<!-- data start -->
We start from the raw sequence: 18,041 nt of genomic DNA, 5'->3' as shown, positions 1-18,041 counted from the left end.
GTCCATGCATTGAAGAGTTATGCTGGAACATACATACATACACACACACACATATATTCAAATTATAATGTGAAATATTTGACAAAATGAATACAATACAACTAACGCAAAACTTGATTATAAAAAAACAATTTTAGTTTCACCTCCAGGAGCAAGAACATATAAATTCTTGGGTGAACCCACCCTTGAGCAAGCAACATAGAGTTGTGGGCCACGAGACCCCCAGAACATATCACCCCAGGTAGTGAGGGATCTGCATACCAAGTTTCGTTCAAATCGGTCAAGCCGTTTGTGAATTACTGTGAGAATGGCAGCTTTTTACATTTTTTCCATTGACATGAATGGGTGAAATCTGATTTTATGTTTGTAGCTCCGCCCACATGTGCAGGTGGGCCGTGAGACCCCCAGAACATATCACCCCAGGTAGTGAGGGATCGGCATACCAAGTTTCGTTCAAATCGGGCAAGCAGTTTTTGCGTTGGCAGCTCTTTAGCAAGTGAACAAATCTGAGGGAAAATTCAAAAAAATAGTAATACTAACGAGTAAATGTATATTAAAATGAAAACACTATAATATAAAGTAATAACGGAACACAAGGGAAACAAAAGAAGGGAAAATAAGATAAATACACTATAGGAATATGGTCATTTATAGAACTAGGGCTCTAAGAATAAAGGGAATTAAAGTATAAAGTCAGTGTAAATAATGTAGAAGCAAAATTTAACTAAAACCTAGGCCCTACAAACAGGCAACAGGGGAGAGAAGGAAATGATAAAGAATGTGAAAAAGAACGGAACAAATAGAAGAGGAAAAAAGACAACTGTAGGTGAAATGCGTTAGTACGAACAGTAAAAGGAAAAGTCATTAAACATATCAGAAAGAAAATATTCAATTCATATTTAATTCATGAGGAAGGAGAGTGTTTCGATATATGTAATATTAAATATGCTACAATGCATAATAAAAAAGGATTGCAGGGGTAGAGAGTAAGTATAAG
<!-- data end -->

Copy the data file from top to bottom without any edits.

We start from the raw sequence: 18,041 nt of genomic DNA, 5'->3' as shown, positions 1-18,041 counted from the left end.
GTCCATGCATTGAAGAGTTATGCTGGAACATACATACATACACACACACACATATATTCAAATTATAATGTGAAATATTTGACAAAATGAATACAATACAACTAACGCAAAACTTGATTATAAAAAAACAATTTTAGTTTCACCTCCAGGAGCAAGAACATATAAATTCTTGGGTGAACCCACCCTTGAGCAAGCAACATAGAGTTGTGGGCCACGAGACCCCCAGAACATATCACCCCAGGTAGTGAGGGATCTGCATACCAAGTTTCGTTCAAATCGGTCAAGCCGTTTGTGAATTACTGTGAGAATGGCAGCTTTTTACATTTTTTCCATTGACATGAATGGGTGAAATCTGATTTTATGTTTGTAGCTCCGCCCACATGTGCAGGTGGGCCGTGAGACCCCCAGAACATATCACCCCAGGTAGTGAGGGATCGGCATACCAAGTTTCGTTCAAATCGGGCAAGCAGTTTTTGCGTTGGCAGCTCTTTAGCAAGTGAACAAATCTGAGGGAAAATTCAAAAAAATAGTAATACTAACGAGTAAATGTATATTAAAATGAAAACACTATAATATAAAGTAATAACGGAACACAAGGGAAACAAAAGAAGGGAAAATAAGATAAATACACTATAGGAATATGGTCATTTATAGAACTAGGGCTCTAAGAATAAAGGGAATTAAAGTATAAAGTCAGTGTAAATAATGTAGAAGCAAAATTTAACTAAAACCTAGGCCCTACAAACAGGCAACAGGGGAGAGAAGGAAATGATAAAGAATGTGAAAAAGAACGGAACAAATAGAAGAGGAAAAAAGACAACTGTAGGTGAAATGCGTTAGTACGAACAGTAAAAGGAAAAGTCATTAAACATATCAGAAAGAAAATATTCAATTCATATTTAATTCATGAGGAAGGAGAGTGTTTCGATATATGTAATATTAAATATGCTACAATGCATAATAAAAAAGGATTGCAGGGGTAGAGAGTAAGTATAAG